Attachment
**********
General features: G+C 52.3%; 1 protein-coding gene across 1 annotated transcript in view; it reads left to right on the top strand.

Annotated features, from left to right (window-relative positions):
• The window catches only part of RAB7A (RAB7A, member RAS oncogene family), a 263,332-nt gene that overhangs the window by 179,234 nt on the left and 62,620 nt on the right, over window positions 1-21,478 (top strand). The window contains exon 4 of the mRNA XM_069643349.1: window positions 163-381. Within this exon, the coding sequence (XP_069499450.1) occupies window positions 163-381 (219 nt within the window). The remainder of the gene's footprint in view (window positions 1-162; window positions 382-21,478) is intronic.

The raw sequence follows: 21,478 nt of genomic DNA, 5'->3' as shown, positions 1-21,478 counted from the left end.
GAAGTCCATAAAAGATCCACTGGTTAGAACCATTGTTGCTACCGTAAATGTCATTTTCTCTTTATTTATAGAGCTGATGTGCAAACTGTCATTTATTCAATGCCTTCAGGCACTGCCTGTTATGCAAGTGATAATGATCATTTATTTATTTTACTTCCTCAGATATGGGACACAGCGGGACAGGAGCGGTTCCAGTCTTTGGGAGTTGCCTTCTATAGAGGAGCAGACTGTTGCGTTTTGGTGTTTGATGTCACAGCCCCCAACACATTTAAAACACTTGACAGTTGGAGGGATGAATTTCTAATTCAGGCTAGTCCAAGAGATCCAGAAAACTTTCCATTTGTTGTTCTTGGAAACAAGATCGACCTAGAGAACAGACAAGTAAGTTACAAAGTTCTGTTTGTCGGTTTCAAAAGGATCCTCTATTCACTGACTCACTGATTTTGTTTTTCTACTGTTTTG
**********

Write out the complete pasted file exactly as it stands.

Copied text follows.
General features: G+C 52.3%; 1 protein-coding gene across 1 annotated transcript in view; it reads left to right on the top strand.

Annotated features, from left to right (window-relative positions):
• The window catches only part of RAB7A (RAB7A, member RAS oncogene family), a 263,332-nt gene that overhangs the window by 179,234 nt on the left and 62,620 nt on the right, over window positions 1-21,478 (top strand). The window contains exon 4 of the mRNA XM_069643349.1: window positions 163-381. Within this exon, the coding sequence (XP_069499450.1) occupies window positions 163-381 (219 nt within the window). The remainder of the gene's footprint in view (window positions 1-162; window positions 382-21,478) is intronic.

The raw sequence follows: 21,478 nt of genomic DNA, 5'->3' as shown, positions 1-21,478 counted from the left end.
GAAGTCCATAAAAGATCCACTGGTTAGAACCATTGTTGCTACCGTAAATGTCATTTTCTCTTTATTTATAGAGCTGATGTGCAAACTGTCATTTATTCAATGCCTTCAGGCACTGCCTGTTATGCAAGTGATAATGATCATTTATTTATTTTACTTCCTCAGATATGGGACACAGCGGGACAGGAGCGGTTCCAGTCTTTGGGAGTTGCCTTCTATAGAGGAGCAGACTGTTGCGTTTTGGTGTTTGATGTCACAGCCCCCAACACATTTAAAACACTTGACAGTTGGAGGGATGAATTTCTAATTCAGGCTAGTCCAAGAGATCCAGAAAACTTTCCATTTGTTGTTCTTGGAAACAAGATCGACCTAGAGAACAGACAAGTAAGTTACAAAGTTCTGTTTGTCGGTTTCAAAAGGATCCTCTATTCACTGACTCACTGATTTTGTTTTTCTACTGTTTTG